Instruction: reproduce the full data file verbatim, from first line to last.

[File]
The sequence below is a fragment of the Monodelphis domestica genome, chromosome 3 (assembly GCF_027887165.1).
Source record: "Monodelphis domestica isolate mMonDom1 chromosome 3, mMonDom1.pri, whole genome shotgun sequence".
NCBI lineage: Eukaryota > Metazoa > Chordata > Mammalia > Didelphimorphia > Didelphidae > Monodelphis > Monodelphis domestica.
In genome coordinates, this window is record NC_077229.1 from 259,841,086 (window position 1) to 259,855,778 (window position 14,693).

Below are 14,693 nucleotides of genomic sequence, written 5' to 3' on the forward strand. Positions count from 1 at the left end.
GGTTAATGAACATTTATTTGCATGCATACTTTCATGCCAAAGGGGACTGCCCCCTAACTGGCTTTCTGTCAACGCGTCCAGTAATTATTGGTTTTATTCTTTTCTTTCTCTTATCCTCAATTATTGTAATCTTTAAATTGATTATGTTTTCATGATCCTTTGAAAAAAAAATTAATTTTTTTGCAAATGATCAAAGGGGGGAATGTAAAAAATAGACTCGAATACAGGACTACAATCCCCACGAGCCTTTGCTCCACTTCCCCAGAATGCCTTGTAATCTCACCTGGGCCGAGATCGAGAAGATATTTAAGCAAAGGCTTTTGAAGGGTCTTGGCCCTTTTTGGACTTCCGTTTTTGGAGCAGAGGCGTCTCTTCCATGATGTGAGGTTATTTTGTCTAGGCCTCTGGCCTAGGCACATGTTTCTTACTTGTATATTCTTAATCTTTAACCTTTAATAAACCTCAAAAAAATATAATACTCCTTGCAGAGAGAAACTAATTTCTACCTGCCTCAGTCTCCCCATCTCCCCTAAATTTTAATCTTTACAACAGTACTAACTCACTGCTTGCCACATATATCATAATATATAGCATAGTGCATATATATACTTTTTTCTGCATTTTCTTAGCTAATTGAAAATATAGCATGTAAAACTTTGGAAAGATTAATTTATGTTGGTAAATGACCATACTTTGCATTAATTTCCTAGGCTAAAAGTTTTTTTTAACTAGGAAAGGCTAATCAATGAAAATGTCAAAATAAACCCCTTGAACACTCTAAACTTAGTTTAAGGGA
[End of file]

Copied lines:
The sequence below is a fragment of the Monodelphis domestica genome, chromosome 3 (assembly GCF_027887165.1).
Source record: "Monodelphis domestica isolate mMonDom1 chromosome 3, mMonDom1.pri, whole genome shotgun sequence".
NCBI lineage: Eukaryota > Metazoa > Chordata > Mammalia > Didelphimorphia > Didelphidae > Monodelphis > Monodelphis domestica.
In genome coordinates, this window is record NC_077229.1 from 259,841,086 (window position 1) to 259,855,778 (window position 14,693).

Below are 14,693 nucleotides of genomic sequence, written 5' to 3' on the forward strand. Positions count from 1 at the left end.
GGTTAATGAACATTTATTTGCATGCATACTTTCATGCCAAAGGGGACTGCCCCCTAACTGGCTTTCTGTCAACGCGTCCAGTAATTATTGGTTTTATTCTTTTCTTTCTCTTATCCTCAATTATTGTAATCTTTAAATTGATTATGTTTTCATGATCCTTTGAAAAAAAAATTAATTTTTTTGCAAATGATCAAAGGGGGGAATGTAAAAAATAGACTCGAATACAGGACTACAATCCCCACGAGCCTTTGCTCCACTTCCCCAGAATGCCTTGTAATCTCACCTGGGCCGAGATCGAGAAGATATTTAAGCAAAGGCTTTTGAAGGGTCTTGGCCCTTTTTGGACTTCCGTTTTTGGAGCAGAGGCGTCTCTTCCATGATGTGAGGTTATTTTGTCTAGGCCTCTGGCCTAGGCACATGTTTCTTACTTGTATATTCTTAATCTTTAACCTTTAATAAACCTCAAAAAAATATAATACTCCTTGCAGAGAGAAACTAATTTCTACCTGCCTCAGTCTCCCCATCTCCCCTAAATTTTAATCTTTACAACAGTACTAACTCACTGCTTGCCACATATATCATAATATATAGCATAGTGCATATATATACTTTTTTCTGCATTTTCTTAGCTAATTGAAAATATAGCATGTAAAACTTTGGAAAGATTAATTTATGTTGGTAAATGACCATACTTTGCATTAATTTCCTAGGCTAAAAGTTTTTTTTAACTAGGAAAGGCTAATCAATGAAAATGTCAAAATAAACCCCTTGAACACTCTAAACTTAGTTTAAGGGA